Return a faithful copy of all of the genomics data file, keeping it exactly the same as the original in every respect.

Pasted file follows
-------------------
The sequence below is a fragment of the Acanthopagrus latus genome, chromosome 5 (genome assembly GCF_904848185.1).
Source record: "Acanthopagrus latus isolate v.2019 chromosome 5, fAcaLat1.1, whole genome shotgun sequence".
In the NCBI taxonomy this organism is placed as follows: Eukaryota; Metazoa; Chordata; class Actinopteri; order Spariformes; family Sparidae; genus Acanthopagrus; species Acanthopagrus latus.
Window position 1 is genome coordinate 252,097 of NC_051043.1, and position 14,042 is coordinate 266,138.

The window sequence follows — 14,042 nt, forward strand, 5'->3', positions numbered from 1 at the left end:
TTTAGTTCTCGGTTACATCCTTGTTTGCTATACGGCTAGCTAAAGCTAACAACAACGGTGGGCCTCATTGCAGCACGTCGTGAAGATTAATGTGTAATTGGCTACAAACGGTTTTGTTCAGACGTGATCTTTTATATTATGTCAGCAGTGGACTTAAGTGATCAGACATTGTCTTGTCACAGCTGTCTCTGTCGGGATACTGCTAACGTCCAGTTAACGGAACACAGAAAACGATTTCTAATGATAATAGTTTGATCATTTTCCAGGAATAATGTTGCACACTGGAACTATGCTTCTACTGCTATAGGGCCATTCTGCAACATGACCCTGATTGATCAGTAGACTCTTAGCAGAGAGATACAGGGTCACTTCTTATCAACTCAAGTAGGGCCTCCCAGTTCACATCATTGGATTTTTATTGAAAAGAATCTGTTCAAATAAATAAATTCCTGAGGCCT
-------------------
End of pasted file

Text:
The sequence below is a fragment of the Acanthopagrus latus genome, chromosome 5 (genome assembly GCF_904848185.1).
Source record: "Acanthopagrus latus isolate v.2019 chromosome 5, fAcaLat1.1, whole genome shotgun sequence".
In the NCBI taxonomy this organism is placed as follows: Eukaryota; Metazoa; Chordata; class Actinopteri; order Spariformes; family Sparidae; genus Acanthopagrus; species Acanthopagrus latus.
Window position 1 is genome coordinate 252,097 of NC_051043.1, and position 14,042 is coordinate 266,138.

The window sequence follows — 14,042 nt, forward strand, 5'->3', positions numbered from 1 at the left end:
TTTAGTTCTCGGTTACATCCTTGTTTGCTATACGGCTAGCTAAAGCTAACAACAACGGTGGGCCTCATTGCAGCACGTCGTGAAGATTAATGTGTAATTGGCTACAAACGGTTTTGTTCAGACGTGATCTTTTATATTATGTCAGCAGTGGACTTAAGTGATCAGACATTGTCTTGTCACAGCTGTCTCTGTCGGGATACTGCTAACGTCCAGTTAACGGAACACAGAAAACGATTTCTAATGATAATAGTTTGATCATTTTCCAGGAATAATGTTGCACACTGGAACTATGCTTCTACTGCTATAGGGCCATTCTGCAACATGACCCTGATTGATCAGTAGACTCTTAGCAGAGAGATACAGGGTCACTTCTTATCAACTCAAGTAGGGCCTCCCAGTTCACATCATTGGATTTTTATTGAAAAGAATCTGTTCAAATAAATAAATTCCTGAGGCCT